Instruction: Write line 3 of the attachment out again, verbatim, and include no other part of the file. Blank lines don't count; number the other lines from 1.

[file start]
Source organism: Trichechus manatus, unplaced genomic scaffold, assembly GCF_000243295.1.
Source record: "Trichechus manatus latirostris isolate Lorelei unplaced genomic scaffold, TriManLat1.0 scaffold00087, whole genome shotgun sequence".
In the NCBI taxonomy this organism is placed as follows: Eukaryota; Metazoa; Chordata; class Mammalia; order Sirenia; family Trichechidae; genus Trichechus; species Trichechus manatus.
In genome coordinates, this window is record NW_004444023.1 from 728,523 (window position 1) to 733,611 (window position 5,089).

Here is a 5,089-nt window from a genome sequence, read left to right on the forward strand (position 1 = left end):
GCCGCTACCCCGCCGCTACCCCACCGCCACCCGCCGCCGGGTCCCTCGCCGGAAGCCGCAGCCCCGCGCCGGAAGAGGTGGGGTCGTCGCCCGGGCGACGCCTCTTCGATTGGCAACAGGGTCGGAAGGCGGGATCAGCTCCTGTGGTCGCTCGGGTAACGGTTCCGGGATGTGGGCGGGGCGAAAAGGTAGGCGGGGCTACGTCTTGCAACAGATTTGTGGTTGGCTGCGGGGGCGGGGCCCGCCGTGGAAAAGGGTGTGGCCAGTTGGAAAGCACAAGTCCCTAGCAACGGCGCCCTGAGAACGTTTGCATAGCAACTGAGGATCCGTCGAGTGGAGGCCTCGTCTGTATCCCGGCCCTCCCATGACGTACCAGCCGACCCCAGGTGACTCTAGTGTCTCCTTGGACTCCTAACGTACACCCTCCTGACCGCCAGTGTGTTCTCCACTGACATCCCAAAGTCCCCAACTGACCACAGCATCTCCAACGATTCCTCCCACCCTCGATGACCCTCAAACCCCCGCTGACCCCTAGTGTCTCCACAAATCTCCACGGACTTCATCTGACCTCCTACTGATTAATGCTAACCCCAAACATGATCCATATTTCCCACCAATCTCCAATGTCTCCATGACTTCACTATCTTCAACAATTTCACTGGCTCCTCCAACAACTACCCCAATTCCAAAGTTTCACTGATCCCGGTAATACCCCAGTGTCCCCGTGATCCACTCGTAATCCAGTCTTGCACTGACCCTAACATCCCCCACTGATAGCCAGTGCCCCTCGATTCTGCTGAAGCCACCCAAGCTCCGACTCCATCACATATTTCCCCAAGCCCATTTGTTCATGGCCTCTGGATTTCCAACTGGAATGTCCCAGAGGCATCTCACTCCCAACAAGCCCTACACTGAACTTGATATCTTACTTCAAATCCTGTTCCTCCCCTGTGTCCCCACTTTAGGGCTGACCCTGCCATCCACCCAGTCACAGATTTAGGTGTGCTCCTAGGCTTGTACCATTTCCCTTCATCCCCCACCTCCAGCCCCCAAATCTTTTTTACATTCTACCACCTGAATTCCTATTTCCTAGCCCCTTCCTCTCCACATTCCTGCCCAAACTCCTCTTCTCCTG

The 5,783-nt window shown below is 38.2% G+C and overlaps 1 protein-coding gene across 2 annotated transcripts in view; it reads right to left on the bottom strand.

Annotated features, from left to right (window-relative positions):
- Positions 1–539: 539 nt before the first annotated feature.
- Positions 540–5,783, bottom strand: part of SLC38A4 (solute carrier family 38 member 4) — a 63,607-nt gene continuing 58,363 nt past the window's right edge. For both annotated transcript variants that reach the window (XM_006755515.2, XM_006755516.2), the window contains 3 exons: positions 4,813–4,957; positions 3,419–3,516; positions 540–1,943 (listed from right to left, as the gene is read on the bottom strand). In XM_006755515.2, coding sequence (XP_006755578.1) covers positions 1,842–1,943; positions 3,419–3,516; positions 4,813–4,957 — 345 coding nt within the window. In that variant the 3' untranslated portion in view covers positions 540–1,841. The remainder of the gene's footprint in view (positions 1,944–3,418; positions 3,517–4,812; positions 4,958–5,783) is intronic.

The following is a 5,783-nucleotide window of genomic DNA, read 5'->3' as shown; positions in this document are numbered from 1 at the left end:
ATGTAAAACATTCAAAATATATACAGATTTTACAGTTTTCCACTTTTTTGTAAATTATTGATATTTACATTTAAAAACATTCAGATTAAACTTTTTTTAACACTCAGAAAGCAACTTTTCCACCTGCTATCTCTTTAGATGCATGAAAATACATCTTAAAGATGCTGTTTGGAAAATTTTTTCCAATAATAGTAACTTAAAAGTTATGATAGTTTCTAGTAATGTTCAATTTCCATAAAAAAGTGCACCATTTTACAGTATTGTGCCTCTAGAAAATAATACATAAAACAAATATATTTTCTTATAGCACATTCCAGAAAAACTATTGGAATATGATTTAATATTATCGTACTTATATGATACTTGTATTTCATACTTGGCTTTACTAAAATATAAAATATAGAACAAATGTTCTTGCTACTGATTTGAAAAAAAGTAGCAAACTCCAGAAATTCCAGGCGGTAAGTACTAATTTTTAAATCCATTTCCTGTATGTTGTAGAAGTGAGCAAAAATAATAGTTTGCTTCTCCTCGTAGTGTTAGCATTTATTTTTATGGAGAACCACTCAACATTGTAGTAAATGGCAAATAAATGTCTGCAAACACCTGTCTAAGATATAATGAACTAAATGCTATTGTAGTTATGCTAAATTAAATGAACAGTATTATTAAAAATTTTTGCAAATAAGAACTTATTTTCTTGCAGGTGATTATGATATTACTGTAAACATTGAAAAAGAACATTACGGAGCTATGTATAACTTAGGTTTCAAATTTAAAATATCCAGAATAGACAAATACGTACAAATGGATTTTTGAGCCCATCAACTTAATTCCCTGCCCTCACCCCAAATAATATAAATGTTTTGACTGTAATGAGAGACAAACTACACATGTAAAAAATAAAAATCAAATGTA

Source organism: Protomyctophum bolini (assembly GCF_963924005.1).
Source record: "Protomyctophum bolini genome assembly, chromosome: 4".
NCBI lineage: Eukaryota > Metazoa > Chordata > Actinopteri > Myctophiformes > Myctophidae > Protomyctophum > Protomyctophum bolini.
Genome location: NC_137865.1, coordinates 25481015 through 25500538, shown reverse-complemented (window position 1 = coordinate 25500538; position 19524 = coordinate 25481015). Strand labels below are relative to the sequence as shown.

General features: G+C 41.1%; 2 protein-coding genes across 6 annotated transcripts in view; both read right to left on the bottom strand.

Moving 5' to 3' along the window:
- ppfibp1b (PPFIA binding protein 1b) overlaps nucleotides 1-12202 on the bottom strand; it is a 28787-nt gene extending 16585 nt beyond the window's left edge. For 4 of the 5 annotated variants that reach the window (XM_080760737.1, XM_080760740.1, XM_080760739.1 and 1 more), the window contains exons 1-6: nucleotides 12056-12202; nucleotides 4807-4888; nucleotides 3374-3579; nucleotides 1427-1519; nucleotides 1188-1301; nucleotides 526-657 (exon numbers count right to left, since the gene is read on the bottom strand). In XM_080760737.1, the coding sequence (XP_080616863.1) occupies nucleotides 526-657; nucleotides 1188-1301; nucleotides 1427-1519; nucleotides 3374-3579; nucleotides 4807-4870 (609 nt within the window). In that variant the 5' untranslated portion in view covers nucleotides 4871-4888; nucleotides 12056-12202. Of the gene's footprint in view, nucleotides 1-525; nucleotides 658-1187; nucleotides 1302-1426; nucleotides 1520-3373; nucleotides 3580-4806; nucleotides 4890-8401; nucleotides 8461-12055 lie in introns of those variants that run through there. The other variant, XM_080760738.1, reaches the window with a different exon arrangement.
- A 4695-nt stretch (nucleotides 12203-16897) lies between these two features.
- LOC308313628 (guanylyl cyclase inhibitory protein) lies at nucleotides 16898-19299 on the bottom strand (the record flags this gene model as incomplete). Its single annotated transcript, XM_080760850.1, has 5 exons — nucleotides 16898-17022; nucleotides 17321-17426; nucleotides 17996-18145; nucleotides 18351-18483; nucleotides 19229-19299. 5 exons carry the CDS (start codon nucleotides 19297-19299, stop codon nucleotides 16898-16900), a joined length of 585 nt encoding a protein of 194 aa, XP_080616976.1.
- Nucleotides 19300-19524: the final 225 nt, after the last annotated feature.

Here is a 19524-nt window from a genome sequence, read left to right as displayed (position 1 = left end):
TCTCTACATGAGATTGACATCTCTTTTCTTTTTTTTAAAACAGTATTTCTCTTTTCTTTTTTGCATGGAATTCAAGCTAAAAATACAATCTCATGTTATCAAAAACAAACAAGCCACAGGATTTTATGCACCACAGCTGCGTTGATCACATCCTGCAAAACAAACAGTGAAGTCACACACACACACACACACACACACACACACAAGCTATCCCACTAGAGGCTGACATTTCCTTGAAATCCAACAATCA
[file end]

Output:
In the NCBI taxonomy this organism is placed as follows: Eukaryota; Metazoa; Chordata; class Mammalia; order Sirenia; family Trichechidae; genus Trichechus; species Trichechus manatus.